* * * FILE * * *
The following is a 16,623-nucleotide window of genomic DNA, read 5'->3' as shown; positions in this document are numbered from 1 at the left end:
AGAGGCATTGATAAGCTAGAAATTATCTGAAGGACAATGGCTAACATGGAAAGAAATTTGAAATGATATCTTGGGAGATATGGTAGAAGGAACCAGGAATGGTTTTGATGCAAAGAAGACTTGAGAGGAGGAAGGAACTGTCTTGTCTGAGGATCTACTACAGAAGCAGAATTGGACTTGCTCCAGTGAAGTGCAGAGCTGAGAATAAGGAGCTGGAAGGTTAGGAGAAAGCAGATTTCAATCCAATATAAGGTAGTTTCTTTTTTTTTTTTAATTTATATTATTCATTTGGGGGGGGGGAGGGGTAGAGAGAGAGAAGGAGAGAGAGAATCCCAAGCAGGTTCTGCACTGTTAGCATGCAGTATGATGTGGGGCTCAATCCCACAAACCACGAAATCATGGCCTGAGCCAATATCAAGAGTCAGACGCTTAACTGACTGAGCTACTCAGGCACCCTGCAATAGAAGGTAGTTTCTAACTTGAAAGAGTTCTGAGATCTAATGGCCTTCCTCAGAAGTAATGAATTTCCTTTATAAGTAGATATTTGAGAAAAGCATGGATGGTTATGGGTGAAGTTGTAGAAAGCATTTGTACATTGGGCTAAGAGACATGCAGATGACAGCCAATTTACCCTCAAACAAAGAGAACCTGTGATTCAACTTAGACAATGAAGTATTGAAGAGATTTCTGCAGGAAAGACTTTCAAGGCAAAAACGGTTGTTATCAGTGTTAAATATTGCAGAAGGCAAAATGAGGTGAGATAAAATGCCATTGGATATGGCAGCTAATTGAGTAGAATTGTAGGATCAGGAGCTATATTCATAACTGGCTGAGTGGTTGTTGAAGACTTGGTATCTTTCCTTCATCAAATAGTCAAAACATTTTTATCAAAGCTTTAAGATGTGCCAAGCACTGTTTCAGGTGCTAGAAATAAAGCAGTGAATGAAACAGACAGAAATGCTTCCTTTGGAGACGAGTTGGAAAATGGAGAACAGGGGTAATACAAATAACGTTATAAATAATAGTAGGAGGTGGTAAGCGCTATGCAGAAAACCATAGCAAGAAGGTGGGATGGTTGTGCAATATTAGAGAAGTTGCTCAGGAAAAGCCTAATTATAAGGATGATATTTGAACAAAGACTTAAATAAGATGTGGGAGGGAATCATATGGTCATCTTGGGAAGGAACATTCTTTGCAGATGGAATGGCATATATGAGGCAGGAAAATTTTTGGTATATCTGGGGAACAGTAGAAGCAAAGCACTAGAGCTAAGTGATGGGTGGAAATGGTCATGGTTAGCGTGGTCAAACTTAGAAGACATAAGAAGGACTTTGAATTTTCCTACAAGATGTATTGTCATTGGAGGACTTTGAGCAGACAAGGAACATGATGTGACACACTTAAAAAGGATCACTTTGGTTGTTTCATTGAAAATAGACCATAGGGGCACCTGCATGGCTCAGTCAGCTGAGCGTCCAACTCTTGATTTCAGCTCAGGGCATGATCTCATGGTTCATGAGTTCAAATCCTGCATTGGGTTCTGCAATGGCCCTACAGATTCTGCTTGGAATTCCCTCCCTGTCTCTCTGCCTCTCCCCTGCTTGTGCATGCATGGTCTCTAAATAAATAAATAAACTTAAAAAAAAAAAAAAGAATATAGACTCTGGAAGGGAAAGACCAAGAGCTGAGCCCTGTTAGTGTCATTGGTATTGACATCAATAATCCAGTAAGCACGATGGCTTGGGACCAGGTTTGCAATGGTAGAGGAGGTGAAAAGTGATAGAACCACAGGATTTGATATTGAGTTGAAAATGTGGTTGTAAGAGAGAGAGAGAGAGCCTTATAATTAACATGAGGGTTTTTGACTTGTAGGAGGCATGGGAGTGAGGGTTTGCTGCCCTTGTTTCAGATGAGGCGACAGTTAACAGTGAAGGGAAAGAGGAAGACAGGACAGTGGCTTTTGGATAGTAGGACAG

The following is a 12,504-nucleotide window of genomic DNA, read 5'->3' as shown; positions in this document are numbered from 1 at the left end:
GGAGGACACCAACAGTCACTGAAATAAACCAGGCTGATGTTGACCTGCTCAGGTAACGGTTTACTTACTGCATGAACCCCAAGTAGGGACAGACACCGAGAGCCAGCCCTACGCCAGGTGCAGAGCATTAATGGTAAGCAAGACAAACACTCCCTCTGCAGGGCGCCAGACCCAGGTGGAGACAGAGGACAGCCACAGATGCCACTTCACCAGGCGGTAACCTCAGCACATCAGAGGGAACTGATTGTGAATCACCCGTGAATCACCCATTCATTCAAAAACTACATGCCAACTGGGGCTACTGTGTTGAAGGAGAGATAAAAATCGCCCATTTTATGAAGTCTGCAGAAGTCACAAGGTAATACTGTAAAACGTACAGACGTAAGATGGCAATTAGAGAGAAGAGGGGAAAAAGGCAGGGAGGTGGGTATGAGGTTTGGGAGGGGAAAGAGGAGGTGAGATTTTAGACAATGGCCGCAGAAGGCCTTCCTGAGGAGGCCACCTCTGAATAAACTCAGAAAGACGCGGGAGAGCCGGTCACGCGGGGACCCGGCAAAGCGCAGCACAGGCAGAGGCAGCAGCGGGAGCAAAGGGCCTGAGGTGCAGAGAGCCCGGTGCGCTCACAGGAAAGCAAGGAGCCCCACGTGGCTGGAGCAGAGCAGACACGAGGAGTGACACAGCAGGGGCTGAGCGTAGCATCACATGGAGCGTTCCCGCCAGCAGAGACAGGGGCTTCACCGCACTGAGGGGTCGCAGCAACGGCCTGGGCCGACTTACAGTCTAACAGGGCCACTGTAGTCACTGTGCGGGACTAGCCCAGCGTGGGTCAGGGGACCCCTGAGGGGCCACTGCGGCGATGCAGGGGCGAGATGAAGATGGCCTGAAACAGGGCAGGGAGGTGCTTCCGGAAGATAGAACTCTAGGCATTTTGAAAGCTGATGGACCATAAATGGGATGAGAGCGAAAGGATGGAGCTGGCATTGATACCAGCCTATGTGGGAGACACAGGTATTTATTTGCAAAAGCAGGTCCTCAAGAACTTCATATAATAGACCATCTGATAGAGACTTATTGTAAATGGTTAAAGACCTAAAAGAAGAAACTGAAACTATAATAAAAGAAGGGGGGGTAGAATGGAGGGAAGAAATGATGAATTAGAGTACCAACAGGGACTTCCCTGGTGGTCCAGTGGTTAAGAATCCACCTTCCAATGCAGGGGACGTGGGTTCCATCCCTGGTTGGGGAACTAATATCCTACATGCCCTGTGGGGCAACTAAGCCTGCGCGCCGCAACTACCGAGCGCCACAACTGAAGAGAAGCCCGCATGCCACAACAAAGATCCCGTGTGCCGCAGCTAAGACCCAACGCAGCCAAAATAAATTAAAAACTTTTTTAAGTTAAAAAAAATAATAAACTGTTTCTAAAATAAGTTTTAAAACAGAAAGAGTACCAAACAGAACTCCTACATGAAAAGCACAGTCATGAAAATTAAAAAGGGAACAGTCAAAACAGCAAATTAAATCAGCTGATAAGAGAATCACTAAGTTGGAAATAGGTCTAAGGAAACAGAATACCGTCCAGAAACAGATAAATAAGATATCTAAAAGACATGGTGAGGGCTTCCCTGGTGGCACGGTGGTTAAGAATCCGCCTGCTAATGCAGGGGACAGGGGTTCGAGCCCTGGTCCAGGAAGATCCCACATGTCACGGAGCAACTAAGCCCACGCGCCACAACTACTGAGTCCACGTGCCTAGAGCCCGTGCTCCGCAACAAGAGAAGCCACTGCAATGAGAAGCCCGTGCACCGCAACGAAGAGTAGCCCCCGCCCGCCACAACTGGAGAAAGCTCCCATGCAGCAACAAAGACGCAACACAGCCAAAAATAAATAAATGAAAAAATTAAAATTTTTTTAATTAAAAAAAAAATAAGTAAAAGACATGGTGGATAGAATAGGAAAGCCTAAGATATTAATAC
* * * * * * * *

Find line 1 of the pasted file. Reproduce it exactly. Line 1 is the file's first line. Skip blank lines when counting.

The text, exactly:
The following is a 16,623-nucleotide window of genomic DNA, read 5'->3' as shown; positions in this document are numbered from 1 at the left end: